Of the way the IBCRF BioBank has accelerated research advocacy, Ginny explains, “Prior to its creation, we were knocking on doors, looking for researchers who might be interested.” Now, in what she describes as “an incredible turn of events,” researchers, aware of the depth of information and access to biological specimens, are actually seeking out the IBCRF, which is now well respected within the research community as a voice for the disease.
The campaign to promote and expand the BioBank, and with it IBC research and awareness, remains a major focus of the foundation. As enrollment grows, a new computerized database will continue to enhance the BioBank’s ability to effectively make accessible its ever-increasing contents. It’s also important to note that this technological upgrade was funded by an award from the National Breast Cancer Coalition Fund—the 2006 Best Practices in Breast Cancer Advocacy—in recognition of IBC’s innovative and high-impact strategies, such as the BioBank.
With its research advocacy and its education and awareness campaign—and with the success of each resting on the support and the participation of those affected by IBC—the IBCRF is bringing IBC forward from relative obscurity in the breast cancer community. As the disease gains attention in research settings, medical offices, and on a personal level, those diagnosed, along with their loved ones, are not only gaining a community of support but are also taking an active role in research, thereby influencing the focus and the nature of these critical studies.
The IBCRF is a 501(c)(3) nonprofit organization incorporated in Alaska, without a walk-in office. Because the IBCRF president, secretary, and treasurer reside in Washington State, the organization maintains a Washington mailing address (use of the Washington address was filed for with the state of Alaska). The organization also has a Medical Advisory Board that provides guidance and consultation for the medical information on its Web site as well its BioBank project.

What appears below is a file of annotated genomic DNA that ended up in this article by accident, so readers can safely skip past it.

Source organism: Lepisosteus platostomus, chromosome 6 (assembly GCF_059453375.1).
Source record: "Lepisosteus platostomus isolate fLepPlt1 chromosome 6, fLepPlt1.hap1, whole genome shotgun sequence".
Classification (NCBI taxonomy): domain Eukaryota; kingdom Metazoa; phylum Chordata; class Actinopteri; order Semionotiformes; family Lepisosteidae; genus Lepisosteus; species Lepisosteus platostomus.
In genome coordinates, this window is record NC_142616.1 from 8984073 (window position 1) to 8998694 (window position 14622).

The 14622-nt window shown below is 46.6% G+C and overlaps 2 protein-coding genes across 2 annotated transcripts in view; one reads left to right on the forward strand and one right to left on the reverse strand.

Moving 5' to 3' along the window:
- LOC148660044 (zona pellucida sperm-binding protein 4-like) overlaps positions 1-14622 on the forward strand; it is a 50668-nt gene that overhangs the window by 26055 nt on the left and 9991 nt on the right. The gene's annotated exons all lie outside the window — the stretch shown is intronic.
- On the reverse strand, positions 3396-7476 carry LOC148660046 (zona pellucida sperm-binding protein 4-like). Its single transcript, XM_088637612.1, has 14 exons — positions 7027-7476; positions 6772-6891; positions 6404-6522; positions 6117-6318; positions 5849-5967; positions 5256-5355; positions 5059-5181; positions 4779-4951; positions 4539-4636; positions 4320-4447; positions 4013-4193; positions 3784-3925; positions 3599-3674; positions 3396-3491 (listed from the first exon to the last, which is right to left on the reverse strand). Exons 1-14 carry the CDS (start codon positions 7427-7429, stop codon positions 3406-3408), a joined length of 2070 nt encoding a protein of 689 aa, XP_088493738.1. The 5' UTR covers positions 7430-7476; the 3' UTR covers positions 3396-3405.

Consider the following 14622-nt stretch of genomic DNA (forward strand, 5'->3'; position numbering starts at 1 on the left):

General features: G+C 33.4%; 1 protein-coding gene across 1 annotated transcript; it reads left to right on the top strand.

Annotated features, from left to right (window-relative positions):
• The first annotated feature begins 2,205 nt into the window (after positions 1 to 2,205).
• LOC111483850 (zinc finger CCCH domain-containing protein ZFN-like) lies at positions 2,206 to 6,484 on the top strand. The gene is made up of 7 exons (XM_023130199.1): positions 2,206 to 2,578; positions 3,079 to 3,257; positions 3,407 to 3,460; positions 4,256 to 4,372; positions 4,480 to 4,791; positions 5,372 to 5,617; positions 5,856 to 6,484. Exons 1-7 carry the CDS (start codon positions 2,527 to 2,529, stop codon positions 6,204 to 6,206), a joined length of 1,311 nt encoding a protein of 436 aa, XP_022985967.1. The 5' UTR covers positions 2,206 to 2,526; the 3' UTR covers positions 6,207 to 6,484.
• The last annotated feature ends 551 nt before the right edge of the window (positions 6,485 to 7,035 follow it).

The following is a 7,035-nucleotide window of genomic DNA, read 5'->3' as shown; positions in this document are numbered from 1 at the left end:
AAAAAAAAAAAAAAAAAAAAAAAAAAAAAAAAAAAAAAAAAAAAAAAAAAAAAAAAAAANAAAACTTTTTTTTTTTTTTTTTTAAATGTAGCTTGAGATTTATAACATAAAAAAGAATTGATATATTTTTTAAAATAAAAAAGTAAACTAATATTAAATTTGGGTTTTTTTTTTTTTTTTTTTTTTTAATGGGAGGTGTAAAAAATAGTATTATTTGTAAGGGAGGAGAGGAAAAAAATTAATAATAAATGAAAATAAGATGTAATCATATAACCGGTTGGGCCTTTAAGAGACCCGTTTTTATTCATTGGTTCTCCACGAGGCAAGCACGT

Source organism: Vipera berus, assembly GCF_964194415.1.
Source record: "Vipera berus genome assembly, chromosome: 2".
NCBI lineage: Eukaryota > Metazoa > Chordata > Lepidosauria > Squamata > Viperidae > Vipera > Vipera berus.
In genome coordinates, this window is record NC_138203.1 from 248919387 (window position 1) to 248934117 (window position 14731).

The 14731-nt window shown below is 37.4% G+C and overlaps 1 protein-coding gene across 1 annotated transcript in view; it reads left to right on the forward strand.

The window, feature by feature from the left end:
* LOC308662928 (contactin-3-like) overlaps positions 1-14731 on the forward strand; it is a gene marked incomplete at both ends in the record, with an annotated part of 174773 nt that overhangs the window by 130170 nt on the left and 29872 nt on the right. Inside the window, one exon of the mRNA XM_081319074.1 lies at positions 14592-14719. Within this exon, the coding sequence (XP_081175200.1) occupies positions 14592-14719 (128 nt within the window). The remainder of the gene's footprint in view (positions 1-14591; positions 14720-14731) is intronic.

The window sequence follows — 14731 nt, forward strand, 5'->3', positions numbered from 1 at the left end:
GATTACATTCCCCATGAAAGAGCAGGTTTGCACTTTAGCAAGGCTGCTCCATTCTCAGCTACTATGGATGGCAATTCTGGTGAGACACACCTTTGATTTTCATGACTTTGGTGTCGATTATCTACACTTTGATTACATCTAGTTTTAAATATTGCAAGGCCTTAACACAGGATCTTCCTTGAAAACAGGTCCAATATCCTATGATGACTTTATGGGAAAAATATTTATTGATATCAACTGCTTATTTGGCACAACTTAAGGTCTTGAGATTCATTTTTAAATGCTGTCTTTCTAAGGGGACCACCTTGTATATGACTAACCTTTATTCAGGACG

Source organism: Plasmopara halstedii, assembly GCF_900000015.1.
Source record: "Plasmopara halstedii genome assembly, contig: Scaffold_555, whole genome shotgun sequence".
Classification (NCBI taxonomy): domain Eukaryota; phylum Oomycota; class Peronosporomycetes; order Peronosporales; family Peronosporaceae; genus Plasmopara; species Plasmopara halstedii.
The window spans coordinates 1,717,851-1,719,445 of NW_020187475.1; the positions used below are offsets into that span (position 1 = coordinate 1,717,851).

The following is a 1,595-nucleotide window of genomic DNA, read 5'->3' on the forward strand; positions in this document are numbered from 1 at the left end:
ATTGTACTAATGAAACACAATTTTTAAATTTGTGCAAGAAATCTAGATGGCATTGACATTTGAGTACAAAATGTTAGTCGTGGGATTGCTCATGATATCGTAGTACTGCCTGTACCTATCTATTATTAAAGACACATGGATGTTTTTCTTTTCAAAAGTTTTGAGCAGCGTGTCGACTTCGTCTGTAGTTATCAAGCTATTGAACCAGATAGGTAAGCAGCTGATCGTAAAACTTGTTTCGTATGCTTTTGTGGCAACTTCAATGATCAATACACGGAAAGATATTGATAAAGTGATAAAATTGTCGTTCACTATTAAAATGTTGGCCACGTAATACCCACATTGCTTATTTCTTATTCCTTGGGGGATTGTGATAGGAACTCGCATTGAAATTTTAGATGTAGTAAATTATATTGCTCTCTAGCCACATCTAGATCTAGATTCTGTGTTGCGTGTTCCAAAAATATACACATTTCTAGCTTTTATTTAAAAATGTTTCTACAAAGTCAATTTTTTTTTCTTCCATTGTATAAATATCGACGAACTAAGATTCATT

As an online community, IBC Support maintains a mailing list, connects those affected by IBC with others who share their experiences, and provides its users with resources and other important IBC information. Though IBC Support and the IBCRF are separate organizations, they are connected by members of the IBC community who are involved in both; they are further linked by the fact that the IBCRF’s founders met online through IBC Support. And that’s precisely IBC Support’s mission: to connect anyone seeking support and commonality as they face IBC as well as those sharing interests and concerns regarding treatment and advocacy for IBC research and education.
Pete Bevin, who founded IBC Support with his wife, Menya, explains that because IBC differs from other breast cancers in treatment protocol and prognosis, IBC patients can have trouble identifying with other breast cancer patients. “Patients often feel isolated because what everyone else in their support group is saying doesn’t apply to them.” He and Menya felt this isolation so acutely that they were inspired to form the online community soon after Menya’s initial diagnosis in December 1996. As Pete explains, IBC Support is committed to being “the best, most inclusive peer support group for people with IBC and their families.” He also says that IBC is the largest such group worldwide, with approximately 500 members.